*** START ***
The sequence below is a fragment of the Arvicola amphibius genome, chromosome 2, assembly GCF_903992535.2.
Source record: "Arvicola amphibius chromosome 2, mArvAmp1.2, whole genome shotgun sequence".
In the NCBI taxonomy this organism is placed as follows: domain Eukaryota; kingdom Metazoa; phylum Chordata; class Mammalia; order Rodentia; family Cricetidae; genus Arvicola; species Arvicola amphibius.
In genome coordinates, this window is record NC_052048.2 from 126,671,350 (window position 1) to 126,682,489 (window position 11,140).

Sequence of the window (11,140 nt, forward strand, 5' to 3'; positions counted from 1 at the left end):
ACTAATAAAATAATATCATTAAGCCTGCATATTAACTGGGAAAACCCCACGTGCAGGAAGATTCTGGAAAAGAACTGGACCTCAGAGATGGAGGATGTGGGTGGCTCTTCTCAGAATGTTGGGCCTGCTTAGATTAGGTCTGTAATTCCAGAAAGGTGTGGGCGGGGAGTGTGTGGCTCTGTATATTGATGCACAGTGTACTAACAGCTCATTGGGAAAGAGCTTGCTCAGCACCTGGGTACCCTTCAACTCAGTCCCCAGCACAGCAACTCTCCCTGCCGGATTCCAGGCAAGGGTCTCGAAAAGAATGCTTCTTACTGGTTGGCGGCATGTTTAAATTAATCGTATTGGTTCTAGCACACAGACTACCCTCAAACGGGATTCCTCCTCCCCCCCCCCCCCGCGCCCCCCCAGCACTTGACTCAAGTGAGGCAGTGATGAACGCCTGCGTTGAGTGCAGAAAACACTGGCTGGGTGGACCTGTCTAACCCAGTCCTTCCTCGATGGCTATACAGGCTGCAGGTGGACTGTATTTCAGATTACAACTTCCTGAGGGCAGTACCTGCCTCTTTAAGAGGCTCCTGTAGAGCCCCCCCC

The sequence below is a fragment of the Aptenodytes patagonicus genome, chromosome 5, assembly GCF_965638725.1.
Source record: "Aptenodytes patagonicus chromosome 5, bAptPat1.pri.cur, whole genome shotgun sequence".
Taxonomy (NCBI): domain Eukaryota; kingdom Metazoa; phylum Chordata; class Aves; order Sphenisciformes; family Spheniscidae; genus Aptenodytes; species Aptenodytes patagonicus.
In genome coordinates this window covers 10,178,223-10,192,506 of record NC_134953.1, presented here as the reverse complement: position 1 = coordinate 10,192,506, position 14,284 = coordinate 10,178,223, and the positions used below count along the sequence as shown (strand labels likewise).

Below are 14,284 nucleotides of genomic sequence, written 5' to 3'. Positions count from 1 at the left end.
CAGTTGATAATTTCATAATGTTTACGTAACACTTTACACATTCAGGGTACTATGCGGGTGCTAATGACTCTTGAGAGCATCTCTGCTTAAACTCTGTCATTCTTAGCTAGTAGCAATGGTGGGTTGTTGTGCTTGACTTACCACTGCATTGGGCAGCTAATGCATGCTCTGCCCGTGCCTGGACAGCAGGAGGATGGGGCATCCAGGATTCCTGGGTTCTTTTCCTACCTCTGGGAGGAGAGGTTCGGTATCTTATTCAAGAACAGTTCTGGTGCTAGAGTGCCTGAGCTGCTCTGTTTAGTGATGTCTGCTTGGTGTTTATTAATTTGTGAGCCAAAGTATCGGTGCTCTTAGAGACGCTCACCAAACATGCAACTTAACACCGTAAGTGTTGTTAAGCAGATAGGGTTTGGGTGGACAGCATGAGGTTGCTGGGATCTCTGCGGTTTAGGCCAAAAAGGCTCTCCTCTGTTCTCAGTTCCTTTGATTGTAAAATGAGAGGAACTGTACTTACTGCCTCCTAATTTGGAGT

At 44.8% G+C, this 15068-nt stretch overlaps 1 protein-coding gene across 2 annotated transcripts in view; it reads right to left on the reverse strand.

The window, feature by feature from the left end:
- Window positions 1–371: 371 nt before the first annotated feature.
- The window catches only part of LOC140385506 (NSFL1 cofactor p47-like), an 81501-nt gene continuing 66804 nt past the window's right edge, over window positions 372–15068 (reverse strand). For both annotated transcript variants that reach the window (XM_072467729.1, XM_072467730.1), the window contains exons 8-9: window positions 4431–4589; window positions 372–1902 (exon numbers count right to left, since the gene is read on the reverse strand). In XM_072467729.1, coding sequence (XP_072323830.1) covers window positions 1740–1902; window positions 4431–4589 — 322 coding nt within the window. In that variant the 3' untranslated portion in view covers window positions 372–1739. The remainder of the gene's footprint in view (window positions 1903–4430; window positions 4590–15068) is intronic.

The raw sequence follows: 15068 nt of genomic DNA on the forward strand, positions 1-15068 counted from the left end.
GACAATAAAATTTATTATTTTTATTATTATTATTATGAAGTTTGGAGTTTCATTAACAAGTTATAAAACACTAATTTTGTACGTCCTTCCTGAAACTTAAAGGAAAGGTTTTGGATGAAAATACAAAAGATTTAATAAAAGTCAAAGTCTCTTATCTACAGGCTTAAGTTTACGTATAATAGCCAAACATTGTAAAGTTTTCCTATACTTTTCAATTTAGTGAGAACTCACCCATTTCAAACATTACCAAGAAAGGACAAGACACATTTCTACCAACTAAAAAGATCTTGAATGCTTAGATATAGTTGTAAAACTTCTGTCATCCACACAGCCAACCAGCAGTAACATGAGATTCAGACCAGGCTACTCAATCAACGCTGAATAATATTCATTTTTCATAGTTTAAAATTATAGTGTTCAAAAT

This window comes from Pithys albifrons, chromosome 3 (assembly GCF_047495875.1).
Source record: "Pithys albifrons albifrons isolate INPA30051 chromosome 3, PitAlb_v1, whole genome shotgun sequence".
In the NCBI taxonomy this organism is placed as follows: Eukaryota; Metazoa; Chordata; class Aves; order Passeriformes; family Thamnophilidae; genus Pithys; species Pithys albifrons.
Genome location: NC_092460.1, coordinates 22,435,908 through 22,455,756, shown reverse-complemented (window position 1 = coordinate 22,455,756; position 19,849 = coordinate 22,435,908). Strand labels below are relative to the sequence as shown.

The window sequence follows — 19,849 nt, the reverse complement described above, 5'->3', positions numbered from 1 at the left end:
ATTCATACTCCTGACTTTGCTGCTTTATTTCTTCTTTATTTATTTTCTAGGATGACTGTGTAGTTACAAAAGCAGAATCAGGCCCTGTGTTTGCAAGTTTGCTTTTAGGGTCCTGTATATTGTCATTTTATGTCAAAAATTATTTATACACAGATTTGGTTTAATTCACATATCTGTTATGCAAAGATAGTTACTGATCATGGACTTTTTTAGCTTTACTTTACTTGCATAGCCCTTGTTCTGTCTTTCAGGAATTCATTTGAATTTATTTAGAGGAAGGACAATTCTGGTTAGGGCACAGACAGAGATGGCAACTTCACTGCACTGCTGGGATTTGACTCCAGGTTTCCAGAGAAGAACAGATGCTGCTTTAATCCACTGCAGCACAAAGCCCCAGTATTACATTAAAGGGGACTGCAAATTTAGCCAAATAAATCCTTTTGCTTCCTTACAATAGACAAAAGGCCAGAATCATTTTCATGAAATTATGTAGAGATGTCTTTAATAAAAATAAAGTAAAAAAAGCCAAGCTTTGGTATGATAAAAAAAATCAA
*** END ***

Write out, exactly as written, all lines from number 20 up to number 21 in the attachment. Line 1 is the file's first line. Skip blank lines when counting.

Source record: "Pithys albifrons albifrons isolate INPA30051 chromosome 3, PitAlb_v1, whole genome shotgun sequence".
In the NCBI taxonomy this organism is placed as follows: Eukaryota; Metazoa; Chordata; class Aves; order Passeriformes; family Thamnophilidae; genus Pithys; species Pithys albifrons.